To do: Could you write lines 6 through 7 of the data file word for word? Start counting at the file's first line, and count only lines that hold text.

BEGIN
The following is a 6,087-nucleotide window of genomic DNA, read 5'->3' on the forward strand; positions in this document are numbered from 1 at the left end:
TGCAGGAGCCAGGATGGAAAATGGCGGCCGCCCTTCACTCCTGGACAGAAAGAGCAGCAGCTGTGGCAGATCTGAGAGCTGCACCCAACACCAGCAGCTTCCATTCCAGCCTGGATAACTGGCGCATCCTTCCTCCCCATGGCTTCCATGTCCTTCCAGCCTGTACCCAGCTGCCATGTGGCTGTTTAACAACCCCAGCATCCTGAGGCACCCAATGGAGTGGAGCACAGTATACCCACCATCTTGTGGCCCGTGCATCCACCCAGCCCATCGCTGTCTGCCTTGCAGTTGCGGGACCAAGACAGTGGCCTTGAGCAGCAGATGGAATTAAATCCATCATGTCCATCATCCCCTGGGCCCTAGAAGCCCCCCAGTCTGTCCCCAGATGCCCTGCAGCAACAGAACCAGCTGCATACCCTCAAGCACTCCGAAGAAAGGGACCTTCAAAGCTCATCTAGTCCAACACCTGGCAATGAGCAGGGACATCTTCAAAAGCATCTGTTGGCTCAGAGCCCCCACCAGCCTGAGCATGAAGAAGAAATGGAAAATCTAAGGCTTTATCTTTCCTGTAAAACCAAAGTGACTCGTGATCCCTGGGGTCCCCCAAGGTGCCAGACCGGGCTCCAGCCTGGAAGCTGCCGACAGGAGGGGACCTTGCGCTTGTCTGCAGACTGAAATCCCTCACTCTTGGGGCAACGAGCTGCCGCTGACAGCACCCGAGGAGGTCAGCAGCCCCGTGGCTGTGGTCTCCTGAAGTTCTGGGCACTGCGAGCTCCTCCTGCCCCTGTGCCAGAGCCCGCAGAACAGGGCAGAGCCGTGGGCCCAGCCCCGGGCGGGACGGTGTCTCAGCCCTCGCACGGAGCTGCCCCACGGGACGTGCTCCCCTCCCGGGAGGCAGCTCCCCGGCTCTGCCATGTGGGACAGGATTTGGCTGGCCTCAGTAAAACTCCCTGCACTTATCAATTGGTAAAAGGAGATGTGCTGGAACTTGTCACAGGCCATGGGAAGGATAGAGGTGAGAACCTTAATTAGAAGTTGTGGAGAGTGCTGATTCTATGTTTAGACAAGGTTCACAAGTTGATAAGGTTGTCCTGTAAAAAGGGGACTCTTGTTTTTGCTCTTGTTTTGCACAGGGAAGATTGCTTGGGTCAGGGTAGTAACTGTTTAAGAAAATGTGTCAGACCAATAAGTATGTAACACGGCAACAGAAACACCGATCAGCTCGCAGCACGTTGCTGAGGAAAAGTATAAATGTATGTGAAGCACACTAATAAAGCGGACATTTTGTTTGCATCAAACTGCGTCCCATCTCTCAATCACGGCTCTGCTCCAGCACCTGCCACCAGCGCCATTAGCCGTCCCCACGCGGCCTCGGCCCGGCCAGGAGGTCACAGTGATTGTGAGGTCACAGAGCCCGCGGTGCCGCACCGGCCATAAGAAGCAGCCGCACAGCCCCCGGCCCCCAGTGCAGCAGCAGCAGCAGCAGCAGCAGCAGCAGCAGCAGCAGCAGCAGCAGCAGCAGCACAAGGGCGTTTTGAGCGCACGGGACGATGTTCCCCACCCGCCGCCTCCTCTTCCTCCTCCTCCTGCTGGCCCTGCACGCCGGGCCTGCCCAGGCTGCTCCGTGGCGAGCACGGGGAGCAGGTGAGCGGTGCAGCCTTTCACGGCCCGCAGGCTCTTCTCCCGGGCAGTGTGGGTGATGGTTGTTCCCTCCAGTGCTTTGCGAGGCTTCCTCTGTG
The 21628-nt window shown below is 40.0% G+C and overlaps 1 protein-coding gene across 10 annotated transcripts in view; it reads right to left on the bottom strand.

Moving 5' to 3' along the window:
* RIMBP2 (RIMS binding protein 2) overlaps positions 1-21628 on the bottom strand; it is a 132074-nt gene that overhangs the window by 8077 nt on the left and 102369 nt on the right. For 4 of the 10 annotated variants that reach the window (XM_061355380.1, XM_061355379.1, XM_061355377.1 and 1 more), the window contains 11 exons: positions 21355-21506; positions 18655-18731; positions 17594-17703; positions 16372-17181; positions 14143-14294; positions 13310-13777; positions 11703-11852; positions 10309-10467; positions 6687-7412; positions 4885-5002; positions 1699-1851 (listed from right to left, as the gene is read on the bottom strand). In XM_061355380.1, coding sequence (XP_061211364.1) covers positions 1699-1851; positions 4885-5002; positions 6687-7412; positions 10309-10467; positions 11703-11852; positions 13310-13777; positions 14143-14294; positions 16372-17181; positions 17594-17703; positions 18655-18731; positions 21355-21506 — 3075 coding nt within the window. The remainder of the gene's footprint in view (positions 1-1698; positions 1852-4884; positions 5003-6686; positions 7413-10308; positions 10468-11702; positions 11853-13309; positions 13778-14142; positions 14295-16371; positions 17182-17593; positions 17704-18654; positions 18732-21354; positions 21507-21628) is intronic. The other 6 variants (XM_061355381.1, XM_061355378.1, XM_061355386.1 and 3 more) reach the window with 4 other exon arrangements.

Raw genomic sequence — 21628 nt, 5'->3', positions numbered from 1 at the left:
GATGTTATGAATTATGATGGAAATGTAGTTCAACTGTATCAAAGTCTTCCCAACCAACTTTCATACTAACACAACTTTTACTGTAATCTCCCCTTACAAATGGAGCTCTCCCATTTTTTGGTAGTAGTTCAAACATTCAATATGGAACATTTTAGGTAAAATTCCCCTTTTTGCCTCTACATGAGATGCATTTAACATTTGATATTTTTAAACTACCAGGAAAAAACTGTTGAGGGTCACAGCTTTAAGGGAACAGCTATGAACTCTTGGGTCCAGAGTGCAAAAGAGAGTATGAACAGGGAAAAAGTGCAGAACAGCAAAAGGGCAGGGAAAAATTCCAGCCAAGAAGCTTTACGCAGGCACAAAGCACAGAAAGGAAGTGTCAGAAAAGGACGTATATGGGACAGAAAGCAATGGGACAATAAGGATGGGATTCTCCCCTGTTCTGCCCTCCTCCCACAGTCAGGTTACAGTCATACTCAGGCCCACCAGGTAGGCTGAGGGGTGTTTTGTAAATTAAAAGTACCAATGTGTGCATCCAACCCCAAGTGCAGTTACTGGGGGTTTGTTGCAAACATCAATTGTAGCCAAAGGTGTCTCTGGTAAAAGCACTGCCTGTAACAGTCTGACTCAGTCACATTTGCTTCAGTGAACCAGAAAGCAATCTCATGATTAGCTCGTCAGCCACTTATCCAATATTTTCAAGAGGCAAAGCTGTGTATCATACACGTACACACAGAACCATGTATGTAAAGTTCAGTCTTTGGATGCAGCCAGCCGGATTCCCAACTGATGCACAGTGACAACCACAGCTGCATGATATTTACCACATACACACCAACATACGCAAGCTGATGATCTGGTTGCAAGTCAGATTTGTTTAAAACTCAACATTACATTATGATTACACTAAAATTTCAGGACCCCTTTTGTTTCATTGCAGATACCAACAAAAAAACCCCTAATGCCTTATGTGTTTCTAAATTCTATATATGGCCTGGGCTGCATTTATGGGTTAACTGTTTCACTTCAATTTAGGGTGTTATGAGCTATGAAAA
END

Raw genomic sequence — 21628 nt, 5'->3', positions numbered from 1 at the left:
GATGTTATGAATTATGATGGAAATGTAGTTCAACTGTATCAAAGTCTTCCCAACCAACTTTCATACTAACACAACTTTTACTGTAATCTCCCCTTACAAATGGAGCTCTCCCATTTTTTGGTAGTAGTTCAAACATTCAATATGGAACATTTTAGGTAAAATTCCCCTTTTTGCCTCTACATGAGATGCATTTAACATTTGATATTTTTAAACTACCAGGAAAAAACTGTTGAGGGTCACAGCTTTAAGGGAACAGCTATGAACTCTTGGGTCCAGAGTGCAAAAGAGAGTATGAACAGGGAAAAAGTGCAGAACAGCAAAAGGGCAGGGAAAAATTCCAGCCAAGAAGCTTTACGCAGGCACAAAGCACAGAAAGGAAGTGTCAGAAAAGGACGTATATGGGACAGAAAGCAATGGGACAATAAGGATGGGATTCTCCCCTGTTCTGCCCTCCTCCCACAGTCAGGTTACAGTCATACTCAGGCCCACCAGGTAGGCTGAGGGGTGTTTTGTAAATTAAAAGTACCAATGTGTGCATCCAACCCCAAGTGCAGTTACTGGGGGTTTGTTGCAAACATCAATTGTAGCCAAAGGTGTCTCTGGTAAAAGCACTGCCTGTAACAGTCTGACTCAGTCACATTTGCTTCAGTGAACCAGAAAGCAATCTCATGATTAGCTCGTCAGCCACTTATCCAATATTTTCAAGAGGCAAAGCTGTGTATCATACACGTACACACAGAACCATGTATGTAAAGTTCAGTCTTTGGATGCAGCCAGCCGGATTCCCAACTGATGCACAGTGACAACCACAGCTGCATGATATTTACCACATACACACCAACATACGCAAGCTGATGATCTGGTTGCAAGTCAGATTTGTTTAAAACTCAACATTACATTATGATTACACTAAAATTTCAGGACCCCTTTTGTTTCATTGCAGATACCAACAAAAAAACCCCTAATGCCTTATGTGTTTCTAAATTCTATATATGGCCTGGGCTGCATTTATGGGTTAACTGTTTCACTTCAATTTAGGGTGTTATGAGCTATGAAAA